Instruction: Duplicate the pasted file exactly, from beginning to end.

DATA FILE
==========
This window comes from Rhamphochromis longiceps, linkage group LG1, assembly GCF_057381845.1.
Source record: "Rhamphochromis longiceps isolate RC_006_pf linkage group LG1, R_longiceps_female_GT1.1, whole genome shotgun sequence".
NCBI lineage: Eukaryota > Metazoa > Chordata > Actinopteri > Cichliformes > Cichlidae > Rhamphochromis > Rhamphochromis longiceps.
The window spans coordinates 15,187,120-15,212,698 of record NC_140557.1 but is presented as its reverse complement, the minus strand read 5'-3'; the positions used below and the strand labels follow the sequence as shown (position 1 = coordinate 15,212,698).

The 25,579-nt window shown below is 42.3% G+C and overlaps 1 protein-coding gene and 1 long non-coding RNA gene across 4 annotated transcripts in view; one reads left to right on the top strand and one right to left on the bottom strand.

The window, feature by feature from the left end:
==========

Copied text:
This window comes from Rhamphochromis longiceps, linkage group LG1, assembly GCF_057381845.1.
Source record: "Rhamphochromis longiceps isolate RC_006_pf linkage group LG1, R_longiceps_female_GT1.1, whole genome shotgun sequence".
NCBI lineage: Eukaryota > Metazoa > Chordata > Actinopteri > Cichliformes > Cichlidae > Rhamphochromis > Rhamphochromis longiceps.
The window spans coordinates 15,187,120-15,212,698 of record NC_140557.1 but is presented as its reverse complement, the minus strand read 5'-3'; the positions used below and the strand labels follow the sequence as shown (position 1 = coordinate 15,212,698).

The 25,579-nt window shown below is 42.3% G+C and overlaps 1 protein-coding gene and 1 long non-coding RNA gene across 4 annotated transcripts in view; one reads left to right on the top strand and one right to left on the bottom strand.

The window, feature by feature from the left end: